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Accurate immunoassays with a good correlation to neutralizing antibodies are required to support SARS-CoV-2 diagnosis, management, vaccine deployment, and epidemiological investigation. We conducted a study to evaluate the performance and correlation of the surrogate virus neutralization test (sVNT) and other commercial immunoassays. We tested 107 sera of COVID-19 confirmed cases from three different time points, 58 confirmed non-COVID-19 sera, and 52 sera collected before the pandemic with two sVNTs, seven chemiluminescent assays, and one fluorescein assay. All assays achieved excellent sensitivity (95% to 100%, ≥15 days after onset of illness), specificity (95.5% to 100%), and showed moderate to high correlation with GenScript sVNT (r=0.58 to r=0.98), except Roche total antibodies (r=0.48). Vazyme sVNT and Siemens total antibodies showed the highest correlation with GenScript sVNT (r=0.98 and 0.88, respectively). Median indexes that may be used to estimate sera with the highest ability to inhibit SARS-CoV-2 and ACE-2 receptor attachment (GenScript sVNT inhibition 90%-100%) were 6.9 S/C (Abbott IgG), 161.9 COI (FRENDTM IgG), 16.8 AU/ml (Snibe IgG), 40.1 S/CO (Beckman IgG), 281.9 U/ml (Mindray IgG), 712.2 U/ml (Mindray total antibodies), >10 index (Siemens total antibodies), and 95.3% inhibition (Vazyme sVNT). All ten commercial COVID-19 serology assays, with different targeting antigens, demonstrated a reliable performance, supporting the utility of those assays in clinical and research settings. However, further studies using more samples are needed to refine the results of evaluating the performances of these marketed serological assays. Reliable serological assays would be useful for clinicians, researchers and epidemiologists in confirming SARS-CoV-2 infections, observing SARS-CoV-2 transmission, and immune response post infection and vaccination, leading to better management and control of the disease.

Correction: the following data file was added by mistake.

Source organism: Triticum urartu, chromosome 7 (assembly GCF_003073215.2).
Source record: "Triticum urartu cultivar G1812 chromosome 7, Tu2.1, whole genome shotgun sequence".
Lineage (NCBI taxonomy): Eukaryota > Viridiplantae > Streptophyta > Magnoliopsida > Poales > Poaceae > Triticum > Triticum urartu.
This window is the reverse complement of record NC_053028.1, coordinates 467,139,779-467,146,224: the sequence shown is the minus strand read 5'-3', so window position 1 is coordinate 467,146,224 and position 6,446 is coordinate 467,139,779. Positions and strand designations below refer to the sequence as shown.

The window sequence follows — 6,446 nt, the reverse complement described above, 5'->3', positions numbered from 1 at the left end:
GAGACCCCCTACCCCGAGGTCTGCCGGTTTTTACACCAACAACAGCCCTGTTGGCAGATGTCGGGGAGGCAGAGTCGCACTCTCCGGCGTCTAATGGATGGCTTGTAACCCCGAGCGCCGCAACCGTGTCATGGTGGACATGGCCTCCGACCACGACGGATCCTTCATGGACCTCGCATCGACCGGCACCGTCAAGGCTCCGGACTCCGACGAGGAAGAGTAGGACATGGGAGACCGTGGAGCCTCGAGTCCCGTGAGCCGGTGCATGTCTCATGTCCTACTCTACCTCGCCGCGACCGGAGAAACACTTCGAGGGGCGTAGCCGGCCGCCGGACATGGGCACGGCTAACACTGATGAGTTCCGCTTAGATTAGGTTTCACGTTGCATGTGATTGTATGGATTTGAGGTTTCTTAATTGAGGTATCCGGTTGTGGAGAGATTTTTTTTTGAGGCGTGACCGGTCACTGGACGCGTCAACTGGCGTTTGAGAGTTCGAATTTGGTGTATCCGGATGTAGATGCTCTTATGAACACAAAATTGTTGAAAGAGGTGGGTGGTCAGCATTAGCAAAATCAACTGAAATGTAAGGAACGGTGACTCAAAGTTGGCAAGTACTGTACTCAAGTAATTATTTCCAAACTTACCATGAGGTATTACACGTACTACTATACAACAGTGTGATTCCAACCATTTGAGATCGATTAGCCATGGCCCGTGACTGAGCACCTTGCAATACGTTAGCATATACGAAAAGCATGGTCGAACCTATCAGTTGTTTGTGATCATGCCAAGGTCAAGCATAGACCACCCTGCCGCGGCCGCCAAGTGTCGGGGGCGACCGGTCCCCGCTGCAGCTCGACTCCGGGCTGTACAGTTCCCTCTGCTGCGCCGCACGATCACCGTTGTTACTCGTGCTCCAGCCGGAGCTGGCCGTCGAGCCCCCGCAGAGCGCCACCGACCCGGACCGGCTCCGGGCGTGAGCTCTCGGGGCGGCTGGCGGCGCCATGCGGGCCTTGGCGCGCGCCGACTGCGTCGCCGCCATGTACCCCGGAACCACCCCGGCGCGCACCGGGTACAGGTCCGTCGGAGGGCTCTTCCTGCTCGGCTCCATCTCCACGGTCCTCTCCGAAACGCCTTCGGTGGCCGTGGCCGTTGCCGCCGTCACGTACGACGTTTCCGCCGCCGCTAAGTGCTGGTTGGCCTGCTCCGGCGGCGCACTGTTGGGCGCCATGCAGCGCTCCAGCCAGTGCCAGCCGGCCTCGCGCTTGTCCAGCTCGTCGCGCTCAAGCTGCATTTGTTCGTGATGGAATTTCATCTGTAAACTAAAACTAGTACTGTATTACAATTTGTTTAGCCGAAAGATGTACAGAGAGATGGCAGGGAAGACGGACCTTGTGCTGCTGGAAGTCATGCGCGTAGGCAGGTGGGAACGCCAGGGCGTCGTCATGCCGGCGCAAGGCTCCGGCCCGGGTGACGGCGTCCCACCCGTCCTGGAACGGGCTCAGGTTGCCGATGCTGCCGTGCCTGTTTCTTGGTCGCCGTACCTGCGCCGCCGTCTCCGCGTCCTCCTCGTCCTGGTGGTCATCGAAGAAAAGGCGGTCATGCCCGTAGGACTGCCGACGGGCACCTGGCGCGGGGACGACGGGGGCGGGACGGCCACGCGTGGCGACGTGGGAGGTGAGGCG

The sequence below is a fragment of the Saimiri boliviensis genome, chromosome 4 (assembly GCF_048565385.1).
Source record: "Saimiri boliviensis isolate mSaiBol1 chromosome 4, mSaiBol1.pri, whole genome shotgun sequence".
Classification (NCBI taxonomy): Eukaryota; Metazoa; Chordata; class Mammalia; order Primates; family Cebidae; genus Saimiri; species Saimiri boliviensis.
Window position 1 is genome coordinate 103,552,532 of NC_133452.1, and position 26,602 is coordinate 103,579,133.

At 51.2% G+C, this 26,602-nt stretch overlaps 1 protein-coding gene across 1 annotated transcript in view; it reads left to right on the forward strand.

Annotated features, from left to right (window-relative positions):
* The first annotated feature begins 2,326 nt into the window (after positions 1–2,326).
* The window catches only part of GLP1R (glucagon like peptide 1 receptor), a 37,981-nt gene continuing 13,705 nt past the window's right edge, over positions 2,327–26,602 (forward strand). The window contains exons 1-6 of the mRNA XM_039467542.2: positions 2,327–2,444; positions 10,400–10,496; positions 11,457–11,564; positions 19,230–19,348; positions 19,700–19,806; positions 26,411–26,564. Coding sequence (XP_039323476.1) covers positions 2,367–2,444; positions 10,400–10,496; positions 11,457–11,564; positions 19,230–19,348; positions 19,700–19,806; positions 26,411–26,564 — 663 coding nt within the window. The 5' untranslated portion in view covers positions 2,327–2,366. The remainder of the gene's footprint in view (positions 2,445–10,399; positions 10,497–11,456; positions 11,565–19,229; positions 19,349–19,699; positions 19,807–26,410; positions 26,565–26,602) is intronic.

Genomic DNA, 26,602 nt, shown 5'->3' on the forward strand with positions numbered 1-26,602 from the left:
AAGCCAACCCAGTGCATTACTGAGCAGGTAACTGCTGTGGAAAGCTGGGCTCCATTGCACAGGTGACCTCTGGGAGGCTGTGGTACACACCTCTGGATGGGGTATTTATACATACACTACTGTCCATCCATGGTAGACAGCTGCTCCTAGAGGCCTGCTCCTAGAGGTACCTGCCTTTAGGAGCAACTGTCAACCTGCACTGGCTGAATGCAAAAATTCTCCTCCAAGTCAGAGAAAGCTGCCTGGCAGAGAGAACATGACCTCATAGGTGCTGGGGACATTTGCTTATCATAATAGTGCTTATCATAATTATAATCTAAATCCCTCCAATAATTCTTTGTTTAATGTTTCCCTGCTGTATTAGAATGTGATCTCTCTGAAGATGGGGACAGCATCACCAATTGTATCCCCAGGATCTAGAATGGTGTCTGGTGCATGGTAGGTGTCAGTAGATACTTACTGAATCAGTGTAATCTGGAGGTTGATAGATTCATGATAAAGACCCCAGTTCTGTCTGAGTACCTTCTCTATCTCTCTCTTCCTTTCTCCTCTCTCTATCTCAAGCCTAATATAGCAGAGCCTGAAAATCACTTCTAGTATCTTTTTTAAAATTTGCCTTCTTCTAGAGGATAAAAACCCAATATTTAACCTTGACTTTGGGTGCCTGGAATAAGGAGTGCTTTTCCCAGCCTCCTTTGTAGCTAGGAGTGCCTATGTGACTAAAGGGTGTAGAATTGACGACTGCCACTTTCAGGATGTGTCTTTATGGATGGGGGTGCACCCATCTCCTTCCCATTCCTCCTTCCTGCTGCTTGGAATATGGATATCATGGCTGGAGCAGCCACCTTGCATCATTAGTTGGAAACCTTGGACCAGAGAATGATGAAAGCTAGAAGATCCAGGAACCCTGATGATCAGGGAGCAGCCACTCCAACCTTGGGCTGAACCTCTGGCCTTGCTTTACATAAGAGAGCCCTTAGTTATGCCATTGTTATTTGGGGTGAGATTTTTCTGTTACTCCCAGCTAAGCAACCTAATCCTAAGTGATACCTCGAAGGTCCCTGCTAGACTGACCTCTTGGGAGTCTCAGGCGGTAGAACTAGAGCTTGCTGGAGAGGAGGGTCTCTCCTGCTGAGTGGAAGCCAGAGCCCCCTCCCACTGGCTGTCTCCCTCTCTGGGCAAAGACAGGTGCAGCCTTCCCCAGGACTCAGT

... Some chemical sensors have been widely used outside of specialized professions and can be purchased as commercial products, such as pH-dye litmus paper [5], blood sugar monitors [6], and pregnancy tests [7]. One of the sensor systems that is likely to remain most important in this decade is the COVID-19 rapid antigen test [8,9]. The main reason such sensors have become so popular is that they are cheap, disposable, and easy to use. ...
Article
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Most organic solvents are colorless liquids, usually stored in sealed containers. In many cases, their identification depends on the appropriate description on the container to prevent mishandling or mixing with other materials. Although modern laboratories rely heavily on identification technologies, such as digitized inventories and spectroscopic methods (e.g., NMR or FTIR), there may be situations where these cannot be used due to technical failure, lack of equipment, or time. An example of a portable and cost-effective solution to this problem is an electrochemical sensor. However, these are often limited to electrochemical impedance spectroscopy (EIS) or voltammetry methods. To address this problem, we present a novel modular electrochemical sensor for solvent identification that can be used with either an EIS-enabled potentiostat/galvanostat or a simple multimeter. A novel method of fabricating and using a sensor consisting of a thin-film coating of an organic substance on a stainless-steel electrode substrate is presented. The differences in the solubility of the thin film in different solvents are used to distinguish between common organic solvents such as water, ethanol, and tetrahydrofuran.